Autonomous Wall Climbing Robot

The Team

In my 3B semester I took a mechatronics design course (MTE 380) and worked with 3 classmates (Will Clark, Tom Meredith, and Will Thibault) to build an autonomous wall climbing robot. I took care of the mechanical design and left the electrical and software aspects of the project in their capable hands.

The Task

The robot had to perform a ‘search and rescue mission’ which entailed scaling a 1 m tall ‘mountain range’, ‘picking up a stranded person’ on the far side by touching a target platform, and returning to the base station. There were several sheets of metal around the middle of the wall and a ramp on the right side to aid in our ascent. Here’s a sketch of the course:

Additionally, the target platform on the far side of the wall could be placed anywhere on the course (randomly decided on demo day), and the robot had to complete the task autonomously (no remote control or human intervention permitted). Teams were scored based on the mass of their vehicle and the time it took to complete the mission; the goal was to minimize both.

The First Prototype

After a few weeks of concept sketches and discussions, we decided to take the magnetic wall climbing approach because we thought it would be more repeatable than aligning a robot with the very narrow ramp and staying on the ramp for the entire ascent. After a few more weeks of designing, ordering parts, wiring, and assembling we had our first prototype.

We decided to put the magnets in the treads to maximize the number of magnets in contact with the wall at a time. The motors were attached to the front left and back right wheels to keep the robot compact (the motor bodies were relatively long). We used brushed DC motors with integrated encoders and planetary gearheads to minimize mechanical and software complexity. A motor controller capable of closed loop speed control was purchased to ensure driving perfectly straight was achievable. All of the electronics were attached to a 3D printed ‘electronics chassis’ (white in the images below) which could be removed from the robot via 4 screws for ease of development and debugging. The main onboard processor was an ‘Arduino Micro’ microcontroller, purchased for its small size and ease of development. A time of flight sensor (TOF sensor) was mounted on the front of the robot to detect the target platform and base station when returning. Time of flight sensors essentially use echolocation: they emit infrared pulses of light and measure how long they take to return to estimate the distance between the sensor and whatever it’s pointed at.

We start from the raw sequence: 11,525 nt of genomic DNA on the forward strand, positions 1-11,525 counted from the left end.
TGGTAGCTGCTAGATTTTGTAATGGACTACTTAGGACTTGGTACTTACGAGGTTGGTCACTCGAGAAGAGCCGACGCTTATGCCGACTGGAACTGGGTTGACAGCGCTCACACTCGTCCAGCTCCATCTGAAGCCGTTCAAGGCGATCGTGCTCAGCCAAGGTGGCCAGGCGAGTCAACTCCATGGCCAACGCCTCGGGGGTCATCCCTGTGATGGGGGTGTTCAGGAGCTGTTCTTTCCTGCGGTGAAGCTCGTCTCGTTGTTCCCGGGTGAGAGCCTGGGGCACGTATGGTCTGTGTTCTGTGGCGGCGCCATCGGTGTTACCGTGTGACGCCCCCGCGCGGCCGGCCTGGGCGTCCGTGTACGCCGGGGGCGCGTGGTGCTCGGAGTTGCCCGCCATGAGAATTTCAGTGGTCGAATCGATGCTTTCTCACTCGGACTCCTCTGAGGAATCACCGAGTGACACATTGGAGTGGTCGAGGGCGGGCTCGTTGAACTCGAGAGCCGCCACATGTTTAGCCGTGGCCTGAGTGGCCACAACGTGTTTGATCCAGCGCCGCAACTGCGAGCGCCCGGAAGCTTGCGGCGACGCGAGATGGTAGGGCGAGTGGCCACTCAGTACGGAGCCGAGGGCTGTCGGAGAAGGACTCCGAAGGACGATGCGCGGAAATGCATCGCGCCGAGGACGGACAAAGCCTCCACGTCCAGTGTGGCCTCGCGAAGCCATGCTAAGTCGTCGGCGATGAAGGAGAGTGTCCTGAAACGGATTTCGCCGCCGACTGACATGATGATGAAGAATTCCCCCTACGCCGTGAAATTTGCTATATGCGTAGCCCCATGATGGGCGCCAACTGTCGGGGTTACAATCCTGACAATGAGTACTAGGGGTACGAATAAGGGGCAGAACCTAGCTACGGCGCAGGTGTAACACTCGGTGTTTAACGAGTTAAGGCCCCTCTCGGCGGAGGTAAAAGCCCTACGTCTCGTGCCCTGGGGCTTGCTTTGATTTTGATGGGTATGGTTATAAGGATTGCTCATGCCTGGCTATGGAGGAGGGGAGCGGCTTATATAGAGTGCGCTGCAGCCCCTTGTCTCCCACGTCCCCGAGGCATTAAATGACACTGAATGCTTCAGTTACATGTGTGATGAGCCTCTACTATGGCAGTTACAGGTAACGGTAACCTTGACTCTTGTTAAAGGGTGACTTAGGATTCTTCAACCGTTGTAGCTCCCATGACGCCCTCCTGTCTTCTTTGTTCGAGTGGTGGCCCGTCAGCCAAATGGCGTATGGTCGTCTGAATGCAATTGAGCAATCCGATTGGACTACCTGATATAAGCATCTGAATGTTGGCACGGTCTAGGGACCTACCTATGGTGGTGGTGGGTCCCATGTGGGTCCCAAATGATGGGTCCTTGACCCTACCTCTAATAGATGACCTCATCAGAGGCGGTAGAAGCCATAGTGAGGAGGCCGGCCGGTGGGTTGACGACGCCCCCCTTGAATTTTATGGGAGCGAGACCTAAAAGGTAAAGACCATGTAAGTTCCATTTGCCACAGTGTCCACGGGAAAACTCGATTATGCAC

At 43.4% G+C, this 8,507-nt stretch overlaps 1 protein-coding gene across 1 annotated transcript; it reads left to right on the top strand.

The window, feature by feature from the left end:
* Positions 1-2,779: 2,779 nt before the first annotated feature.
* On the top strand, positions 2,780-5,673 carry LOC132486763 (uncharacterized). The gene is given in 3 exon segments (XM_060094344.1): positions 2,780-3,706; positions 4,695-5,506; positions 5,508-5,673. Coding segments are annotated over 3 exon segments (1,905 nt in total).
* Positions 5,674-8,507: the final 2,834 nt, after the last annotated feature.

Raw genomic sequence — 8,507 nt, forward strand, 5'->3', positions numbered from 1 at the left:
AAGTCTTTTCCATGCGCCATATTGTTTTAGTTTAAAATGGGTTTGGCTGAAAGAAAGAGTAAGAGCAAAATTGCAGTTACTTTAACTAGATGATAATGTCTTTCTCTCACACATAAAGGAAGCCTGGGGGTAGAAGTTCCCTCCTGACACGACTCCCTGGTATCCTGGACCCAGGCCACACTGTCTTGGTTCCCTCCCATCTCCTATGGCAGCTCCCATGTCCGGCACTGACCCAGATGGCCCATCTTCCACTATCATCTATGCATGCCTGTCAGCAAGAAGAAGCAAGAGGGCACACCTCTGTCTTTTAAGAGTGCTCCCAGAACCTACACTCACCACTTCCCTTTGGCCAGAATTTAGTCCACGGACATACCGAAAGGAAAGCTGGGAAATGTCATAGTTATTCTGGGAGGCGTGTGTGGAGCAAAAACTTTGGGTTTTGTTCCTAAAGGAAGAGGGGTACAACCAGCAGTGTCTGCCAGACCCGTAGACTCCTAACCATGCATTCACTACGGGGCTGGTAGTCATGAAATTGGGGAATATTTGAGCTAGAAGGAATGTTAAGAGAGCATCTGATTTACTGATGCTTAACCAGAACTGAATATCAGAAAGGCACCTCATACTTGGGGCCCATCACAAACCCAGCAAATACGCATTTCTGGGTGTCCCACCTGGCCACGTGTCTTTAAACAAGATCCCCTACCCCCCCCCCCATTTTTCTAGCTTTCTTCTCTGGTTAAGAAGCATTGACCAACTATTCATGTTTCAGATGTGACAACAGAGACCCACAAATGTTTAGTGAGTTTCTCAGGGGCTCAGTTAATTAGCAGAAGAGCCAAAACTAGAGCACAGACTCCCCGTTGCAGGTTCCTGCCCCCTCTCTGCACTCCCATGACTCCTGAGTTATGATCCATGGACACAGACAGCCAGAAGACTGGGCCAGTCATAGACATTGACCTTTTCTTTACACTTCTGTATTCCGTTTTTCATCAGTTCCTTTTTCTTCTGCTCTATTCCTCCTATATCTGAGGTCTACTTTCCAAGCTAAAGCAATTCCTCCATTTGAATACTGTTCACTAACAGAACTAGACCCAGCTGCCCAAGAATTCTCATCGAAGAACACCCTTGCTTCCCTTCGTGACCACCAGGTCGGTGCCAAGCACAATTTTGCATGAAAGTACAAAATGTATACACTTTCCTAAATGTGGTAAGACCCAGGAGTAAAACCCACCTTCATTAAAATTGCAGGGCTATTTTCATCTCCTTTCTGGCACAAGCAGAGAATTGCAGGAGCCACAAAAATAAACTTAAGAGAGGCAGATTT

The driven wheels were attached to the robot with a compact bearing/shaft collar combination shown below. The wheels were 3D printed to match the pitch of the Lego tank treads used and to fit around the wheel hubs purchased.

The chassis was 3D printed which allowed for a highly customized design. The images below show some of the features designed into the chassis and results from 2 of the FEA simulations performed. Drop tests, moment loads, and various force simulations were performed to capture the worst case loading on the robot in several circumstances while completing the mission. The simulation results were used to further reduce the weight of the chassis while strengthening key stress points. The next iteration of the chassis was approximately 30% lighter and felt significantly more rigid.

After some initial tests, most of the magnets tore off the treads and stuck to the steel wall. We tried several different glues and epoxies, but none could keep the magnets on the treads. Wrapping over the treads with tape and filling the magnet cavities with epoxy rendered the treads inoperably stiff. We decided to embed the magnets in the wheels of the robot instead.

Moving the Magnets into the Wheels